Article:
New Mexico cities team with anti-trafficking task force
“It could never happen here.” “My city is too small.” “I would know if it was happening near me.” “It only happens in other countries.”
These statements reflect common beliefs about human trafficking, but the truth is, it can happen any time, anywhere and it does not always look like common TV portrayals.
Anthony Maez is the New Mexico Attorney General’s Office special agent in charge and commander of the New Mexico Human Trafficking Task Force. Throughout his career, Maez has encountered instances of human trafficking in a variety of settings.
“There is no community that’s going to be immune to this,” Maez said.
As its name suggests, the New Mexico Human Trafficking Task Force is a coalition of local, tribal, county and state law enforcement and other entities throughout New Mexico that have come together to battle human trafficking.
The main entities comprising the task force are the New Mexico Attorney General’s Office and The Life Link, a nonprofit organization providing services to victims of human trafficking.
The United States Attorney’s Office for the District of New Mexico, the Federal Bureau of Investigations, Homeland Security Investigations and the United States Department of Labor are other key partners in addition to local, county, state and tribal law enforcement agencies throughout New Mexico; service provider agencies; and nonprofit organizations.
What the task force does
The task force’s mission statement as stated on its website is “to combat human trafficking through seamless collaboration between law enforcement and service providers with the use of victim-centered approaches in proactively investigating and prosecuting human trafficking cases; and providing comprehensive, high-quality services to all victims of human trafficking in the state of New Mexico.”
It accomplishes this through collaboration with all members at all levels in the areas of “Prevention, Prosecution and Protection.”
“We try to bring everyone to the table so that they can work together,” Maez said. “We talk about some of the issues that happen, and we train each professional in their area in what they might see, but we also train them as a group so they can network together.”
Maez has been in law enforcement for more than 42 years, which has helped him gain valuable insight.
“When you see a law enforcement person come in and talk about what we need to do better, that really helps that relationship because it opens more doors,” he said.
Grants are available through the task force to help provide needed equipment and law enforcement training in what to look for, how to extract data and access call records from devices, how to interrogate suspected traffickers and other valuable knowledge.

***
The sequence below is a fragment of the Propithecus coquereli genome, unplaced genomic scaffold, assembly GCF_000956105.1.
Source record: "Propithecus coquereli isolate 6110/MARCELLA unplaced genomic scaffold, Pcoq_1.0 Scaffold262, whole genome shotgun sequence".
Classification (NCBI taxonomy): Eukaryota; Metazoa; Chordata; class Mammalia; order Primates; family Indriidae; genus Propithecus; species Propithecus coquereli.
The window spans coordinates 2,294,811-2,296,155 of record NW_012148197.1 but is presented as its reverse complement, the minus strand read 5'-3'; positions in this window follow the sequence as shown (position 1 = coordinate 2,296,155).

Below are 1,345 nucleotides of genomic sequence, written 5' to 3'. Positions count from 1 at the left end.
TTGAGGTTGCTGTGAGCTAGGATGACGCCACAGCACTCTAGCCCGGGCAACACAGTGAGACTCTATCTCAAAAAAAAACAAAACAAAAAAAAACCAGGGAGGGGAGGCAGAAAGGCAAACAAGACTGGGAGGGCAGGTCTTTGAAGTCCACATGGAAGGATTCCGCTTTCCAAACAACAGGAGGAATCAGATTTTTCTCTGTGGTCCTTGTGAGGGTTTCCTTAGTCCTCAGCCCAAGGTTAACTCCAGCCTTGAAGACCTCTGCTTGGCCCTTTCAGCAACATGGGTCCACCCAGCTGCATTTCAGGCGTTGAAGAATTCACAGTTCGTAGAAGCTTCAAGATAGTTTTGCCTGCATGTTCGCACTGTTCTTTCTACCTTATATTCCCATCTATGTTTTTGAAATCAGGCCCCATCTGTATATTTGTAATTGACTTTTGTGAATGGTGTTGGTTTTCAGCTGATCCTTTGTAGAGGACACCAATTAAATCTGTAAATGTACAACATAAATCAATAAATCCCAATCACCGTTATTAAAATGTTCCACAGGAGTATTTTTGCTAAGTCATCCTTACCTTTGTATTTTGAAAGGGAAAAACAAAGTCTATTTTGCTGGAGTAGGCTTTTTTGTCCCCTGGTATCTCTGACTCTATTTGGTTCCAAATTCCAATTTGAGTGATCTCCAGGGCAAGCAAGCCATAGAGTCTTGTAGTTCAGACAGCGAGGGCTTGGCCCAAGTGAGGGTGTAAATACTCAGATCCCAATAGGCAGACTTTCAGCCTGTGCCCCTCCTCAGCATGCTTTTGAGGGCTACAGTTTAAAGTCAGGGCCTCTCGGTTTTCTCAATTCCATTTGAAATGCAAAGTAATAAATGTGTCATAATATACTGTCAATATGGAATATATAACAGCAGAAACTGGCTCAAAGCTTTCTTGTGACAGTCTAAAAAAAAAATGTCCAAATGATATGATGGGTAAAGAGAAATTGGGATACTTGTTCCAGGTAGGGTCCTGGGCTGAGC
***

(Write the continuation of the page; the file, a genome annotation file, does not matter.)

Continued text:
An annual human trafficking conference takes place each year in January, with the 2021 event taking place virtually. More information is available at www.stopnmtrafficking.org/home/accessing-resources/annual-conference.
“Everyone is invited,” Maez said. “We run a lot of different workshops, where different professionals get to work together, and we do a lot of workshops on why it’s important to work together as a multidisciplinary team to support each other.”
Over the past several years, labs have been established throughout New Mexico, making forensics more accessible throughout the state. There are also safe houses throughout the state, where forensic interviewers work with victims to get information about their situations. Multidisciplinary teams statewide are also trained in what to look for.
Where trafficking occurs
Maez noted there is no mold a town or city must fit for human trafficking to happen there. Municipal governments and police departments of all sizes need to remain vigilant and make sure the public is informed. Maez used examples from within his own state to illustrate this.
“It can definitely occur in smaller cities,” he said. “Santa Fe is a smaller community, and we’ve had reports of trafficking there. Farther north, we have some smaller communities, and we’ve had some reports of trafficking there.”
Maez recounted a call the task force once received from a rural area. Law enforcement had pulled over a vehicle with two girls inside and something about them raised the officers’ suspicions. They contacted a detective who had received training through the task force. The detective ended up determining the girls were being trafficked.
“That was in a very small community, under 5,000 population,” Maez said. “It can happen anywhere. We’re getting reports of it happening on tribal lands.”